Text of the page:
Freelance translators are a group of self employed professionals much like any other similar group. They are highly skilled and their belief in their level of ability has led them to strike out and make a living using their professional skills and accumulated business acumen. Because their living depends entirely upon their workflow, they must constantly be asking how much work they should be taking on.
Now those people who have never been self employed, may have some difficulty in appreciating what a 'mental comfort zone' the certainty of a regular monthly salary provides. When you are self employed, however, you face the frightening prospect of always being on the lookout for your next income stream and planning ahead to budget out your earnings from your last contract.
The temptation for anyone in that situation is to take on as much work as possible in order to maximise earnings whilst contracts are presenting themselves. This reaction is human nature, but a professional translator has to fight this instinct and ensure that he does not take on much more than he is able to fulfil.
Translations take time and furthermore, they require attention to detail and accuracy. Rather like freelance writing, translating is not an automatic process and there can be times when you are 'stumped' as to how to express a translation so that it makes sense in the target language. A translator will have a pretty good idea of his work rate and needs to judge how long a project will take before he is free to start on another project.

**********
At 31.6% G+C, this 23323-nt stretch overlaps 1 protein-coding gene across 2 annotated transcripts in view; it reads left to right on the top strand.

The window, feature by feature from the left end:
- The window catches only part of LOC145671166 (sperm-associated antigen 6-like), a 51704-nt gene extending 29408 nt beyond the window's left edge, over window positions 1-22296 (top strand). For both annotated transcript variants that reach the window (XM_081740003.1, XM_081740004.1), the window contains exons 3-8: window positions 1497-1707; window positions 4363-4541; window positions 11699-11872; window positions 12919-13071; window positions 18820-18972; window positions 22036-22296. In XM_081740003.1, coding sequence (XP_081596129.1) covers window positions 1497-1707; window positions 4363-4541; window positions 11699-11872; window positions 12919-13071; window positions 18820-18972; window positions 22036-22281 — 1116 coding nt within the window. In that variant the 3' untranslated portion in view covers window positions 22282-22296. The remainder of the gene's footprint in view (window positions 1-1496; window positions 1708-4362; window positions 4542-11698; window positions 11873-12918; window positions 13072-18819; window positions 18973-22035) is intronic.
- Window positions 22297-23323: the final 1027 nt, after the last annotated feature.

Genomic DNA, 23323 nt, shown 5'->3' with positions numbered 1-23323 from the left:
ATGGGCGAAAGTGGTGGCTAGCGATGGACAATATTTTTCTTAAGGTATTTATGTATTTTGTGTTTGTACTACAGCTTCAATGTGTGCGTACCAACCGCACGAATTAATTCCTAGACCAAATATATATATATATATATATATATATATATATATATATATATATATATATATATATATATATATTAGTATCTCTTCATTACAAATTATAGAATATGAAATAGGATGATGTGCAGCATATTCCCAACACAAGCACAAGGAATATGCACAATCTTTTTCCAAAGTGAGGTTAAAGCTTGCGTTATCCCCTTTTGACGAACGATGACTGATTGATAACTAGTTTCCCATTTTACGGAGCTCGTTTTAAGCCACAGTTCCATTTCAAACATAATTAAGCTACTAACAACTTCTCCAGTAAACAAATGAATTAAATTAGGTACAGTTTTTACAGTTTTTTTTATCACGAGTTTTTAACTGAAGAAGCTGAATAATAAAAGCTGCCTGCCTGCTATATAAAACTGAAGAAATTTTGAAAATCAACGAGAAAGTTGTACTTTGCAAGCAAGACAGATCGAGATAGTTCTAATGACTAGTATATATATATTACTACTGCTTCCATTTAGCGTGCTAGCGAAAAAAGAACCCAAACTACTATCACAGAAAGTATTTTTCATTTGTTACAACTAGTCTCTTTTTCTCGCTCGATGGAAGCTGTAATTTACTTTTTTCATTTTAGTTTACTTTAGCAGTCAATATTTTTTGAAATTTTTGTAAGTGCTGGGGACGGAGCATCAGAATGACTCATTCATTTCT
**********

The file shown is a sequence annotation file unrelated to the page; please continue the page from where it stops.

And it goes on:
Pure translation time, however, is not the only consideration that needs to be factored in to a judgement on workload. No-one can work continuously throughout the day. The average attention span in fact, is around 20 minutes, so you need to factor in breaks as well as other commitments. You might very well need to collect your child from school for instance.
A final consideration and an often neglected one amongst freelancers, is the issue of a social life. It is a must to ensure that you have time to yourself and time for your family...we all know the effects of working nights and weekends for long periods...we also know the effect that this has on a stable family life.
Taking the main points covered above, into consideration, should enable a freelance translator to arrive at a realistic appraisal as to how much work should be taken on in order to optimise his earnings whilst keeping his professional life satisfying and stress free.
One final point to consider is that if the workload / time formula is correctly implemented, translation quality naturally increases. If a freelance translator contracts for say, a language translations company in London, as many do, a high quality of translations will ensure that more work is regularly put his way, in a sense confirming the old adage that 'less can sometimes be more'.